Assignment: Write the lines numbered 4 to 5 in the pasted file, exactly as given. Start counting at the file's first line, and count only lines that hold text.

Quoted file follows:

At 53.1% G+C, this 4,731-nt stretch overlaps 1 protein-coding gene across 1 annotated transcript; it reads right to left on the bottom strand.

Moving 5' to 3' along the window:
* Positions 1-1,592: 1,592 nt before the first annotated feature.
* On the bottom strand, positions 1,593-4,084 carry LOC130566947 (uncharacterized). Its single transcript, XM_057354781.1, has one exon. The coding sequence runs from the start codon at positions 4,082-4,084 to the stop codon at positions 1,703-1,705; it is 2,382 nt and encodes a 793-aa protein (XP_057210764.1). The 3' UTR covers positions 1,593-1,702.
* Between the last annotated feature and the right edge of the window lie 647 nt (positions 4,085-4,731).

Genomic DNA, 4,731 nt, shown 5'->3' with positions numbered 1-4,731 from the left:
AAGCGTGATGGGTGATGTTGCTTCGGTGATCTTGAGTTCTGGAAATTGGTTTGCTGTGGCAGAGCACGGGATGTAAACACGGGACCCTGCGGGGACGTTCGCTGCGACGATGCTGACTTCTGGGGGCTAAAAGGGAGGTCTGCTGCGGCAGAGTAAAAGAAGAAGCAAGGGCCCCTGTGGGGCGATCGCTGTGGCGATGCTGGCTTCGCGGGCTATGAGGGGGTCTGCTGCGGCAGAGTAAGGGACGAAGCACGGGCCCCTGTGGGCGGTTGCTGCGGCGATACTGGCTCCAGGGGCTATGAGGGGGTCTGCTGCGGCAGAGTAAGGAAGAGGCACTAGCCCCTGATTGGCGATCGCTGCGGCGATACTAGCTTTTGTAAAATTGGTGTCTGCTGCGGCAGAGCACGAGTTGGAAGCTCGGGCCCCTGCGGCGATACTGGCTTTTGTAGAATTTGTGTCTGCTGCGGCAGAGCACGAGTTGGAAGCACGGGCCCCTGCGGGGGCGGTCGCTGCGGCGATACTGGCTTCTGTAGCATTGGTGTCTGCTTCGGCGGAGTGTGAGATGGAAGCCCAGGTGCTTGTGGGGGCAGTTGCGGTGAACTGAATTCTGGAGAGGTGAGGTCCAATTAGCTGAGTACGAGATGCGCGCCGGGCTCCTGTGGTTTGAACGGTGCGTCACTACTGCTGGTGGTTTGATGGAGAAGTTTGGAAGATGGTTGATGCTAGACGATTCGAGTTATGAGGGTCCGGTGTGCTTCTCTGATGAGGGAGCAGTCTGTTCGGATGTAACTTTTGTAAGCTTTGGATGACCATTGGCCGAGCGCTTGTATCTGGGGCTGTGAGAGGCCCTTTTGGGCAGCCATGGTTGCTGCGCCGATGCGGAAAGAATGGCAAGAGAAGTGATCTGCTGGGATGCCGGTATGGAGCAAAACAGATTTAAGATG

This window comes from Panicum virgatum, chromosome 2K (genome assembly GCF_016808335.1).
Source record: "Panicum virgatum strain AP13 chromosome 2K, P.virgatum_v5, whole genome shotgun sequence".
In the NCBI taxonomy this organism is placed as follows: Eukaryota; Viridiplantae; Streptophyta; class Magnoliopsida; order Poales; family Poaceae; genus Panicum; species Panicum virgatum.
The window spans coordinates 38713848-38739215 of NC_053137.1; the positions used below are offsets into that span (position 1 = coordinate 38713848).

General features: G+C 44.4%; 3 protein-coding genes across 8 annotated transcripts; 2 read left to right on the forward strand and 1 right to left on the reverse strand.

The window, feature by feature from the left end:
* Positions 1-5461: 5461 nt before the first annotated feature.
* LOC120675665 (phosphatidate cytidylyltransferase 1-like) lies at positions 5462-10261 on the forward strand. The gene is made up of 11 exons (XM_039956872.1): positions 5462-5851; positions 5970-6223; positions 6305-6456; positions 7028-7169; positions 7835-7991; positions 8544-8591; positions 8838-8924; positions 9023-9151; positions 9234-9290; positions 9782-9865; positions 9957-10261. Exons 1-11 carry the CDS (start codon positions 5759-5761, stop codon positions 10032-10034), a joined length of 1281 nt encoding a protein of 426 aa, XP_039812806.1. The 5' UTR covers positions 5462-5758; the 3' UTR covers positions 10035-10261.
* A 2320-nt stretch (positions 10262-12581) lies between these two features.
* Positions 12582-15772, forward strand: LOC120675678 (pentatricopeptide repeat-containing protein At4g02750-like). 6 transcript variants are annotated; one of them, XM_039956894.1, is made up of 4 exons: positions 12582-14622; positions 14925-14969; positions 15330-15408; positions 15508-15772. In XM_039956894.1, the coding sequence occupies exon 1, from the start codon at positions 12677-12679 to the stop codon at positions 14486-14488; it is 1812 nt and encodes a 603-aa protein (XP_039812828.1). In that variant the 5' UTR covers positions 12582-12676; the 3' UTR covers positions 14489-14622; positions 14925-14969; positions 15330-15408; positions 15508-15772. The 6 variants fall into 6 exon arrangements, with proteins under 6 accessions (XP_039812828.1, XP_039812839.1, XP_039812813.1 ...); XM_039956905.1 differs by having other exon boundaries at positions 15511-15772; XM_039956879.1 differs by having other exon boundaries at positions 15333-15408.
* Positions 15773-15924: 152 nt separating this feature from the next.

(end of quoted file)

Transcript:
* On the bottom strand, positions 1,593-4,084 carry LOC130566947 (uncharacterized). Its single transcript, XM_057354781.1, has one exon. The coding sequence runs from the start codon at positions 4,082-4,084 to the stop codon at positions 1,703-1,705; it is 2,382 nt and encodes a 793-aa protein (XP_057210764.1). The 3' UTR covers positions 1,593-1,702.
* Between the last annotated feature and the right edge of the window lie 647 nt (positions 4,085-4,731).